Cushman & Wakefield analysts are seeing “a strong rebound scenario” beginning to take shape for the retail sector after retail market conditions improved in the first quarter of 2021.
The double dip of broadening vaccine distribution and another federal stimulus helped motivate shoppers toward physical retailers during the year’s first three months, pushing total Q1 retail sales to a whopping 34.7% gain year over year, according to Cushman & Wakefield’s latest U.S. National Retail Market Beat report. The commercial real estate services firm expects that robust consumer spending pattern to maintain throughout 2021, citing almost $2.6 trillion in excess savings that Americans have built up, wary of spending during the earlier stages of the COVID-19 pandemic.
Middle- and higher-income households, particularly, have built large savings cushions over the last year, which bodes well for retail assets that sell goods and services that can’t be bought online. That includes high-end restaurants and grocery stores, electronics, entertainment and experiential concepts — all segments Cushman & Wakefield labeled as retail areas that could be “supercharged” as the pandemic finally dissipates.
Cushman & Wakefield’s optimistic projection was boosted by an encouraging first quarter for retail properties. The period saw net absorption of -740,000 square feet nationwide — still in the red, but by far the smallest negative absorption seen by the national market since the COVID crisis started. Leasing activity for the quarter was at 25 million square feet, a modest backtrack year over year but above the low set during last year’s Q2.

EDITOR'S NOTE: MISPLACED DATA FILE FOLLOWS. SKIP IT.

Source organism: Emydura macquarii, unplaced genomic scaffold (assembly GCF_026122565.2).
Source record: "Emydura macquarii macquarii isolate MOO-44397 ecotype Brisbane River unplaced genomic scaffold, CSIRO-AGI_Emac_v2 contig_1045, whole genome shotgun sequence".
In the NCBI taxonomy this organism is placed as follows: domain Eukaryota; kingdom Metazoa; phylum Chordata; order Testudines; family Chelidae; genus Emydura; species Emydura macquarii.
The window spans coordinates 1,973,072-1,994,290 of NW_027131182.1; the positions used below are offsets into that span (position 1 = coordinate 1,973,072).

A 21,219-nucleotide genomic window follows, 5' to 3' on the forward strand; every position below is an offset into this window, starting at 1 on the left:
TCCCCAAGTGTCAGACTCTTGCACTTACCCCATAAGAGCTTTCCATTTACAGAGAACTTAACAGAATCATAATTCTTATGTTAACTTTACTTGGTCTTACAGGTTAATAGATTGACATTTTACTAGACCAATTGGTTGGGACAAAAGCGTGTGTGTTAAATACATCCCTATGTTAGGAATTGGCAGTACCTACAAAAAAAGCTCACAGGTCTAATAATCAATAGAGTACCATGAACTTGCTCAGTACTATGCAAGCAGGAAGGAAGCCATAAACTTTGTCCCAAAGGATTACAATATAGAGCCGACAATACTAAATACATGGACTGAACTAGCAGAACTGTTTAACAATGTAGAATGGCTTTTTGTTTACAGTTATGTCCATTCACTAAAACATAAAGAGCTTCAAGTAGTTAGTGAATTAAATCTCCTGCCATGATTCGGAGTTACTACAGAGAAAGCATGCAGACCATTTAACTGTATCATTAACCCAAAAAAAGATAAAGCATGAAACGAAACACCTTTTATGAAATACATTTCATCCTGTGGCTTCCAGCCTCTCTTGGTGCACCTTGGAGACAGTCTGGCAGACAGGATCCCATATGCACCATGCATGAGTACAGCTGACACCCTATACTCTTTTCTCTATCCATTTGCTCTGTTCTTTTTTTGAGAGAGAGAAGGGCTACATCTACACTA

Meanwhile, the swell of e-commerce observed during last year’s lockdowns has already started to normalize, Cushman & Wakefield reported. Online sales as a percentage of core retail sales soared to almost 25.0% during the middle of 2020, bounding from 17.0% in 2019. While much of that improvement is likely here to stay considering the gains in e-retail even before the pandemic, the online sales share has begun to regress, receding below 22.0% in 2021’s first quarter.
And retailers, it appears, are angling to take advantage of any potential preference swing back toward brick and mortar. Cushman & Wakefield is tracking 11,700 new stores set to open in 2021, most in three years.
It bears observing that Cushman Wakefield’s outlook does note that, while there’s optimism for a retail sector recovery, such a rebound is likely to be uneven and will take time to complete. As we’ve seen throughout the COVID-19 crisis, the only certainty during the pandemic is uncertainty; any large spikes in coronavirus cases across the country, along with any correlated restrictions, would certainly dampen encouraging projections. Nevertheless, for the first time in a while, the beleaguered retail sector has logged a sustained period of improved performance, signaling more progress ahead and a light at the end of the COVID-19 tunnel.